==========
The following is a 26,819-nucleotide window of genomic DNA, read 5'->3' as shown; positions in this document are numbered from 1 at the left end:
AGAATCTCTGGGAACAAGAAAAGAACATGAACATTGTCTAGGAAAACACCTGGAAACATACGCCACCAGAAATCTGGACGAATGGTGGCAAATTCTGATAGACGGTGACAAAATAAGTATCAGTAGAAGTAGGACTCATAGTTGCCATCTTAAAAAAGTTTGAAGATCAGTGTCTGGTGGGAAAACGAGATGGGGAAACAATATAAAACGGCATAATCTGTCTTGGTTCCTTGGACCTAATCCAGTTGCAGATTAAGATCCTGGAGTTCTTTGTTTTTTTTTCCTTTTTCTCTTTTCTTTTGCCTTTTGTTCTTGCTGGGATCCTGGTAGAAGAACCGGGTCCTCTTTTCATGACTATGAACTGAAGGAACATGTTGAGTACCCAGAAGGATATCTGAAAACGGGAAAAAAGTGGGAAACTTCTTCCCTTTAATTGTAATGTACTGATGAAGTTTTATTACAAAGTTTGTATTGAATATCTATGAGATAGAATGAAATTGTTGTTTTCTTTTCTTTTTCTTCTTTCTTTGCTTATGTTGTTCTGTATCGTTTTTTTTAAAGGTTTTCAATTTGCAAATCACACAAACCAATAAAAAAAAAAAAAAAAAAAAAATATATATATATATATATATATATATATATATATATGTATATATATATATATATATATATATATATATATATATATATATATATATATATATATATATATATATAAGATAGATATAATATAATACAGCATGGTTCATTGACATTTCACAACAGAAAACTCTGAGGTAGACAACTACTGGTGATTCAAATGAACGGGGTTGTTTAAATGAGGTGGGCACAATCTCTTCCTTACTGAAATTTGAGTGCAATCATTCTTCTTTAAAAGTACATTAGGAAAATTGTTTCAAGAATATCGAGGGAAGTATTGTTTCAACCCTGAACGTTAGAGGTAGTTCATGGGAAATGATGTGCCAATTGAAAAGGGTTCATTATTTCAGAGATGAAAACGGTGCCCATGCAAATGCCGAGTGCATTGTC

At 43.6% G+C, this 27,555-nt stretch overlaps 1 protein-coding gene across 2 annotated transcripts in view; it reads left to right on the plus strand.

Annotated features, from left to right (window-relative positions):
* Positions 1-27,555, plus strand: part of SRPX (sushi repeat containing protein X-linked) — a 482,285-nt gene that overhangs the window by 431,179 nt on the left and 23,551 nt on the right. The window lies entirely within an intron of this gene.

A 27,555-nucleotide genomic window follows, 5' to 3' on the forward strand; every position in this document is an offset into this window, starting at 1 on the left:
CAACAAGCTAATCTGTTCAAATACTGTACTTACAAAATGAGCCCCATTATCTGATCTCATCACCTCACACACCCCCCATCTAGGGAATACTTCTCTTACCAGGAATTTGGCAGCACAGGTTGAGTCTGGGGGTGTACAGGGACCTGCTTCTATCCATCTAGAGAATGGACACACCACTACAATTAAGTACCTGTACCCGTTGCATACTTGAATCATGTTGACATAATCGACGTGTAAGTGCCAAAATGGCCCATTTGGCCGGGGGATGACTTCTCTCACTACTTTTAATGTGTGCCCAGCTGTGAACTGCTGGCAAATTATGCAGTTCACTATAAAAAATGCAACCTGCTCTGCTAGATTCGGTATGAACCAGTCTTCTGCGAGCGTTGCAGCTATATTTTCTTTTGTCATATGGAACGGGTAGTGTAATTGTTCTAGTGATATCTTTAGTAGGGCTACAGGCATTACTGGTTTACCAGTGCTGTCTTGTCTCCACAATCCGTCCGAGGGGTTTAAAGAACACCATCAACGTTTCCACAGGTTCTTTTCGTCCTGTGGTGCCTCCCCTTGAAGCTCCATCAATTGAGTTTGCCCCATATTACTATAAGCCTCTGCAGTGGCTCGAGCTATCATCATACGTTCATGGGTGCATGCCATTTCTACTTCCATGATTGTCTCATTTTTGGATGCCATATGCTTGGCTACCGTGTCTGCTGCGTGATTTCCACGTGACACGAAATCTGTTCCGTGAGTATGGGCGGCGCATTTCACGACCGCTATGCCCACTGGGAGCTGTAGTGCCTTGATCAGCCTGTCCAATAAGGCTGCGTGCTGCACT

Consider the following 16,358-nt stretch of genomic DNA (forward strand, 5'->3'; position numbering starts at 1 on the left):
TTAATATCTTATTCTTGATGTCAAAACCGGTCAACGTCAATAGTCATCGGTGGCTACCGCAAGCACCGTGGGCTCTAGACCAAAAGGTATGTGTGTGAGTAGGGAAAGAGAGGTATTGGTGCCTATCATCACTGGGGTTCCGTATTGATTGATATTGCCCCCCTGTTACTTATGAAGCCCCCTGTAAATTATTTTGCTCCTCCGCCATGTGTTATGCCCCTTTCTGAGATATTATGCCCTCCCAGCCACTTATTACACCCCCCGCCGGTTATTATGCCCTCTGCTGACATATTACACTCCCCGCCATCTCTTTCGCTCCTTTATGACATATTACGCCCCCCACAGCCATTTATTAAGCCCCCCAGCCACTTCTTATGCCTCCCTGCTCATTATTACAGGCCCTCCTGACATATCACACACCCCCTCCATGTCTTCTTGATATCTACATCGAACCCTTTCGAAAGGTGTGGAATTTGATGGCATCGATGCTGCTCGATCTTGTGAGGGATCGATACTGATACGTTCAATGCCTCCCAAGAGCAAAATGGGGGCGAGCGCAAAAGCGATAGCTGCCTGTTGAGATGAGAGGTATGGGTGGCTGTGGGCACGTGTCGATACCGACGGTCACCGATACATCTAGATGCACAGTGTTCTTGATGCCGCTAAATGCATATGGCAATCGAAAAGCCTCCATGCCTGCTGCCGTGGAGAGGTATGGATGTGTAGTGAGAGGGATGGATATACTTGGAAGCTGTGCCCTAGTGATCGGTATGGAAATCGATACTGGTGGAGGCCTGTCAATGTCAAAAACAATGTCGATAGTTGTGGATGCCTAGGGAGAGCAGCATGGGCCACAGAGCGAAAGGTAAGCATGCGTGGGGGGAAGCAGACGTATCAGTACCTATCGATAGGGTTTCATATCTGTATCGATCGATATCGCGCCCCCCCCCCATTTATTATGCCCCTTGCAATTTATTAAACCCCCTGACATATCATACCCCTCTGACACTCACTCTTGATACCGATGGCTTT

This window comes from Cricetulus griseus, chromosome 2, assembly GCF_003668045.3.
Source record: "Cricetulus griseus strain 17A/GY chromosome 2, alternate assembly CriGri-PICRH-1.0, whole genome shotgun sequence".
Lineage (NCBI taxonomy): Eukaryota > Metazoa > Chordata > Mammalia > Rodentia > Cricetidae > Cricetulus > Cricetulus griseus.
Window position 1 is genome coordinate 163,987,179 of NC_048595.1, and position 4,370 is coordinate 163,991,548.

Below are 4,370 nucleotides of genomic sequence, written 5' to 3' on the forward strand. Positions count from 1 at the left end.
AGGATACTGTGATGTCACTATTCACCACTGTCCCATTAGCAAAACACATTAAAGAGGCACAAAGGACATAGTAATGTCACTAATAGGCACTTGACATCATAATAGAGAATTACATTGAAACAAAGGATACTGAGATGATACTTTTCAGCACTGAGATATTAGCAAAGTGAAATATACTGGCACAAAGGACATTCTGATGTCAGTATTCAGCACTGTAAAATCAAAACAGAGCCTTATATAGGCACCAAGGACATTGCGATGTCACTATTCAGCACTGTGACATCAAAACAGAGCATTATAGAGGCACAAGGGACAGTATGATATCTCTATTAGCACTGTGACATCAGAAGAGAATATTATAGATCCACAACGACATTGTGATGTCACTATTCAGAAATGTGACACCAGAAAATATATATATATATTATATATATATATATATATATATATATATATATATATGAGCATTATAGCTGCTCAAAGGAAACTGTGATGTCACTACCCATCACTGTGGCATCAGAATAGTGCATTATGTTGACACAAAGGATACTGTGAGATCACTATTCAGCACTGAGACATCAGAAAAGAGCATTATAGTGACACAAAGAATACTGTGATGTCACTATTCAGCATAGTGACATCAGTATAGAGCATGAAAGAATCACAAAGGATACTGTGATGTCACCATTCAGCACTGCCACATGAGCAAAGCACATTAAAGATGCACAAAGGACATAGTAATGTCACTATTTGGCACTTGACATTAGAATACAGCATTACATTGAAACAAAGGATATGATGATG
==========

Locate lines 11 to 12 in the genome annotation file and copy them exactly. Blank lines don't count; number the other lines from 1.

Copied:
Source record: "Cricetulus griseus strain 17A/GY chromosome 2, alternate assembly CriGri-PICRH-1.0, whole genome shotgun sequence".
Lineage (NCBI taxonomy): Eukaryota > Metazoa > Chordata > Mammalia > Rodentia > Cricetidae > Cricetulus > Cricetulus griseus.